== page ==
Saudi Arabia said on Friday it had completed all necessary arrangements for Iranian pilgrims to attend the annual Haj pilgrimage, the official SPA news agency said, an issue that has created tensions between the two regional powers in the past.
Previous year was the first time in almost three decades Iranian pilgrims did not attend.
Saudi Arabia has long presented its invasion of Yemen as being about the Shi'ites there being an "Iranian proxy", though evidence suggests no real Iranian support for the Houthi movement before the invasion, and very limited support, mostly to spite the Saudis, afterwards. The White House has said the deal was not in the best interest of the United States.
Although the verbal sparring continued, Saudi media reported in December that the Saudi minister in charge of pilgrimages, Mohammed Bentin, had invited Iran to discuss arrangements for this year's hajj.
In early March, Iran said there had been progress.
Iran rejects accusations of regional aggression and says Saudi Arabia must stop its alleged support for Sunni "terrorist" groups.
Fawaz A Gerges, professor of worldwide relations at the London School of Economics and the Emirates Chair in Contemporary Middle Eastern Studies told The Independent: "We are witnessing a marked shift from the Obama administration to the Trump administration vis-a-vis the Gulf and Saudi Arabia".
A major issue was compensation for the families of hundreds of people killed in a stampede during the 2015 hajj.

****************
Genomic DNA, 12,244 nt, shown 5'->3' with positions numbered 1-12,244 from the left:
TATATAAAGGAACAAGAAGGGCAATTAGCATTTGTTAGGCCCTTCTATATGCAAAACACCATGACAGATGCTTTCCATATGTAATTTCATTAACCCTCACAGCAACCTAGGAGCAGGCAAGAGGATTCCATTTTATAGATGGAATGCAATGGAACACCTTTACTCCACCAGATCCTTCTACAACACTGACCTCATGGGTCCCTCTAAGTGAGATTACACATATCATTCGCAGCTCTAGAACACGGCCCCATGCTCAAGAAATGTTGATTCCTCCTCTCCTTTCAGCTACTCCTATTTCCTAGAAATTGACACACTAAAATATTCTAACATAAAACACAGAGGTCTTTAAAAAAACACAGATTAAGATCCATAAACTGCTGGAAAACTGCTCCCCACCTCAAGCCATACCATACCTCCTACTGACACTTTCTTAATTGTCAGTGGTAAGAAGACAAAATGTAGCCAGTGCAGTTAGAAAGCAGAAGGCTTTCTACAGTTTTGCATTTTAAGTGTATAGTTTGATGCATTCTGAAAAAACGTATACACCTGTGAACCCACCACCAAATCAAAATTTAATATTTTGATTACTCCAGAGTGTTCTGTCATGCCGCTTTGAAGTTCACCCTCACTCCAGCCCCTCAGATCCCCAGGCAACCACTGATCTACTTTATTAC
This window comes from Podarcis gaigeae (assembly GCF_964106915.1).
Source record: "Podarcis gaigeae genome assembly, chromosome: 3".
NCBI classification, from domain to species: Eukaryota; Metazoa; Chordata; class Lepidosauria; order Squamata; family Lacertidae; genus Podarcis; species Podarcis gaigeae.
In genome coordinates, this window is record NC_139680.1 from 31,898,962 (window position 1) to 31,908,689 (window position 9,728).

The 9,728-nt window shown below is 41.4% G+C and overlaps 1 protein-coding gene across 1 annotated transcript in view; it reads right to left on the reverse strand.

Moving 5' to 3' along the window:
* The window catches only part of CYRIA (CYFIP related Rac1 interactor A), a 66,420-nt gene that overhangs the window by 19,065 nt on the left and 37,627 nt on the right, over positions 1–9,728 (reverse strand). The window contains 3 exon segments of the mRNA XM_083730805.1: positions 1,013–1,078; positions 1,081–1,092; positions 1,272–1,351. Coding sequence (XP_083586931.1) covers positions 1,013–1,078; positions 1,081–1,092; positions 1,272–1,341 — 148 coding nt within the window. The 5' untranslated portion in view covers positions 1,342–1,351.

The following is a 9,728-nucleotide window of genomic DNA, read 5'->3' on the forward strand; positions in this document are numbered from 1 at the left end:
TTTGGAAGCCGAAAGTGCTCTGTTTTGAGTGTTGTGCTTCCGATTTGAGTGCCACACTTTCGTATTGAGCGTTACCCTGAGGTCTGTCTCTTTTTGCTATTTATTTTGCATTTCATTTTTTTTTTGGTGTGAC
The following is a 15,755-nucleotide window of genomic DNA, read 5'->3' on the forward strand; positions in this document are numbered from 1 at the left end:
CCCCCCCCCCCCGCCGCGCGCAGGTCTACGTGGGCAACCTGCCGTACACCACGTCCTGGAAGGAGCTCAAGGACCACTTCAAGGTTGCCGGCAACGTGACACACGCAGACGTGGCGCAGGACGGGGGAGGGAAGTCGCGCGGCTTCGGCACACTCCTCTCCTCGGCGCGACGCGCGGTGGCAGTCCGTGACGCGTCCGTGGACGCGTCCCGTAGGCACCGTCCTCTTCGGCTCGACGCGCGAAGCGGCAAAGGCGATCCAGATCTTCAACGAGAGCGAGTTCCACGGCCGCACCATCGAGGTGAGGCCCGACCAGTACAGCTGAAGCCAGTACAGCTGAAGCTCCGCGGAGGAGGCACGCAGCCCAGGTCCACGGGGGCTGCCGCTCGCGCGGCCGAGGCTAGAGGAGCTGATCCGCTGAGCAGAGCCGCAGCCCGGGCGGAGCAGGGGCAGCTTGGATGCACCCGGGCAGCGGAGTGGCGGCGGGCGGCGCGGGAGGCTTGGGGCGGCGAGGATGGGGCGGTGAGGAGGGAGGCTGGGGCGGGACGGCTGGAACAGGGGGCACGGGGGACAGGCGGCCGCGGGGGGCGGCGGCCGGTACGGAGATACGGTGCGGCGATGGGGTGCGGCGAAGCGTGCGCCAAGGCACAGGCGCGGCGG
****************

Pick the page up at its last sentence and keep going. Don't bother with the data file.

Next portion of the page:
More than 1.8 million faithful took part in last year's hajj.
The pilgrimage to Mecca is one of the five fundamental pillars of Islam, and every able Muslim is obliged to undertake the trip at least once in their life.
Iranian pilgrims have for the past two years not attended the lesser pilgrimage to Mecca and Medina in western Saudi Arabia, known as umrah, which occurs outside hajj.
Ahmed bin Misfir Al-Ghamdi, deputy president of Saudi Telecom Company (STC), said the king's visit to Asia reflects the Kingdom's leading role in serving Islam and all people.
The relationship between the two countries will also not be limited to diplomatic ties and during the meeting, the two sides discussed the creation of a new US-Saudi programme, which would start initiatives in the energy, industry, infrastructure, and technology sectors, with opportunities worth more than $200 billion (£162bn) the statement from the White House said.